Hengtou Securities ends up 29 per cent in Hong Kong after Citic Guoan buys HK$11 billion of domestic shares
Citic Guoan, a unit of Chinese conglomerate Citic Group, will replace SASAC Beijing Xicheng District as the largest shareholder
Shares in Hengtou Securities soared by almost three quarters of their value in Hong Kong trading on Wednesday, before paring gains to 29 per cent at close, after the brokerage firm said its shareholders have agreed to sell a 30 per cent stake to Citic Guoan.
The 9 billion yuan (HK$10.8 billion) price tag for the stake represents a premium of more than 400 per cent to the share price.
Hengtou Securities opened higher on Wednesday morning and quickly jumped to HK$4.8, up 71 per cent from the previous close. It ended the day at HK$3.63, still up 29 per cent.
Nearly 18.5 million shares changed hands, worth a total of HK$74.5 million.
The company said on Tuesday night that nine of its major shareholders had signed a legally binding agreement with Citic Guoan, a unit of Chinese conglomerate Citic Group, to sell a combined 779.7 million domestic shares, a 29.94 per cent stake.
Hengtou Securities, also known as Hengtai Securities in mainland China, found itself in the spotlight last year because of its link to the missing Chinese tycoon Xiao Jianhua, who indirectly controls an almost 12 per cent stake in the company.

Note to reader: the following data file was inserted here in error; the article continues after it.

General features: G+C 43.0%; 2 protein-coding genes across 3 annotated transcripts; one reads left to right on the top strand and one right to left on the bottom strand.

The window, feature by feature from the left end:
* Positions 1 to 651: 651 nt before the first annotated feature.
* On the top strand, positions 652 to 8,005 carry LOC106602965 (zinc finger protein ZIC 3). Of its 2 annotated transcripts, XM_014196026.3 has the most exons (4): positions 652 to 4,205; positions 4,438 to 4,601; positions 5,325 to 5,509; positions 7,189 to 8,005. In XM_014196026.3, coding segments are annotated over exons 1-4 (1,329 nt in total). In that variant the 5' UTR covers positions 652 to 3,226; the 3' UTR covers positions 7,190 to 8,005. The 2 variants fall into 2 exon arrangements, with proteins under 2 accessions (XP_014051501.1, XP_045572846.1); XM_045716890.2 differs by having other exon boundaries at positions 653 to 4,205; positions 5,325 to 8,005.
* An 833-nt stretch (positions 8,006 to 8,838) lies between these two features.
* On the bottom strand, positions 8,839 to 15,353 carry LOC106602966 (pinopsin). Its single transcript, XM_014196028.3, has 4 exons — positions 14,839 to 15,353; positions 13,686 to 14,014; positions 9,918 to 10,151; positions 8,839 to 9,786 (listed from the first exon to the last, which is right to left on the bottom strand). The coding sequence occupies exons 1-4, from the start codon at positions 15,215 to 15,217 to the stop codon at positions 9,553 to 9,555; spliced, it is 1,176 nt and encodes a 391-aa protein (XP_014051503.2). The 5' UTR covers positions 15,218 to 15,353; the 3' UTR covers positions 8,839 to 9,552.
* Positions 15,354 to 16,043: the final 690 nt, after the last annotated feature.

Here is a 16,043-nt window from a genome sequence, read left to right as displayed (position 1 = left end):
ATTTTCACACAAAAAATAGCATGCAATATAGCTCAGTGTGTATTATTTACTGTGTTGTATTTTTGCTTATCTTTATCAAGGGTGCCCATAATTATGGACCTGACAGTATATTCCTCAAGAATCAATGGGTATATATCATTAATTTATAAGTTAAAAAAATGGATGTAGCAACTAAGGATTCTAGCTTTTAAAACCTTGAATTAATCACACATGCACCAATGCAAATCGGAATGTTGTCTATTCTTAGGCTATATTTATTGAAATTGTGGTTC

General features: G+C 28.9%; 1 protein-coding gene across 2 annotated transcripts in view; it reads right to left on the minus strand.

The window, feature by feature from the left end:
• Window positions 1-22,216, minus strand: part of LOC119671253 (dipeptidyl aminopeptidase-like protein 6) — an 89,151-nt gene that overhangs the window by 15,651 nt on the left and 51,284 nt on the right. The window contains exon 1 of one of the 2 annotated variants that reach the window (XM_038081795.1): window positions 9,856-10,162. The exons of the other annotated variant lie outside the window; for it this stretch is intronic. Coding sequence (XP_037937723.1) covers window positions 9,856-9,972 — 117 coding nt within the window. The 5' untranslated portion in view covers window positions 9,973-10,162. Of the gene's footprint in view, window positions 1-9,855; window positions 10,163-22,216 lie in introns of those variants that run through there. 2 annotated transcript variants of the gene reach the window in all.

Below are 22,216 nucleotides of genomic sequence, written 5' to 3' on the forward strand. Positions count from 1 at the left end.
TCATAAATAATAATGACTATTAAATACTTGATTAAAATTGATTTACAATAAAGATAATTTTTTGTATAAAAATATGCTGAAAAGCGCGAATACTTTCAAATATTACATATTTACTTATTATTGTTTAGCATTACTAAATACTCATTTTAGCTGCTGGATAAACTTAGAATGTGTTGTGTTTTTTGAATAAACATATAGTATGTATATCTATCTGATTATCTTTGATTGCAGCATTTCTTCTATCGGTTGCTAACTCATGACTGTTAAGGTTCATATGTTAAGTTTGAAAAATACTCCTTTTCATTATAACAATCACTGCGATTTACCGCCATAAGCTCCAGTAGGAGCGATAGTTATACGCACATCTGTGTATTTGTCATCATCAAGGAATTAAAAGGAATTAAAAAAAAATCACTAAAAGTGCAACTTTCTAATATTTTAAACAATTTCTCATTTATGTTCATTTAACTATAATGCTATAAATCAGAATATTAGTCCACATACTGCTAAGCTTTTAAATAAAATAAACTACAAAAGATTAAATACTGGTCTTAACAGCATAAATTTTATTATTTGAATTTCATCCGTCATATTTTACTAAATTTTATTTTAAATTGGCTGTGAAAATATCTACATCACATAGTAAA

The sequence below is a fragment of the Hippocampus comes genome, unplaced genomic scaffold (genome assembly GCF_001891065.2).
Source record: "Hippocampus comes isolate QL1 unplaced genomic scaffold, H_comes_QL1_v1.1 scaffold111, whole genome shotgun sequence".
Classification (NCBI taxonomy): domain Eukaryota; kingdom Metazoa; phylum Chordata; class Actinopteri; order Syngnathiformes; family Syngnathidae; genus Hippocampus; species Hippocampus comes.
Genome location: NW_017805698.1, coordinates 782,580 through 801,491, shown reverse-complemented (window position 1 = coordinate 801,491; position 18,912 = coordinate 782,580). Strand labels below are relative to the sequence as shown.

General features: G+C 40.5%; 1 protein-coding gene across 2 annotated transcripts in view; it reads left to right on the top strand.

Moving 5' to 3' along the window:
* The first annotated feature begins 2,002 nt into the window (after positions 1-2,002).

After the deal, Citic Guoan will replace SASAC (the State-owned Assets Supervision and Administration Commission) Beijing Xicheng District as the largest shareholder.
SASAC Beijing Xicheng District oversees companies in the district owned by the government.
Currently, SASAC Beijing Xicheng District holds a 20.74 per cent stake, while Baotou Huazi Industry, controlled by Xiao’s Tomorrow Holding, owns 11.83 per cent.
The 9 billion yuan (HK$10.84 billion) price to be paid by Citic Guoan is equivalent to 11.54 yuan (HK$13.9) per domestic share, more than four times the Hong Kong-listed stock price.
Hengtou said the nine shareholders include Beijing Qingyun Intercontinental Technology, Zhongchang Hengyuan Holdings and Shanghai Yida Technology Investment.
Still, the deal is subject to the signing of a definitive agreement by both parties before March 31 and the approval of the China Securities Regulatory Commission (CSRC).
The final value of the deal will also be determined by auditors and appraisers.
Currently, most mainland companies listed in Hong Kong are only allowed to partially float their shares in the overseas market. Owners of their domestic shares cannot trade them on the Hong Kong market.
Last Friday, the CSRC said it would launch a trial programme to allow Hong Kong-listed mainland firms to issue all of their shares in Hong Kong – known as full circulation of H shares – a move that could increase the public float of such companies. The regulator said the first pilot project would involve no more than three companies, but did not elaborate on the details.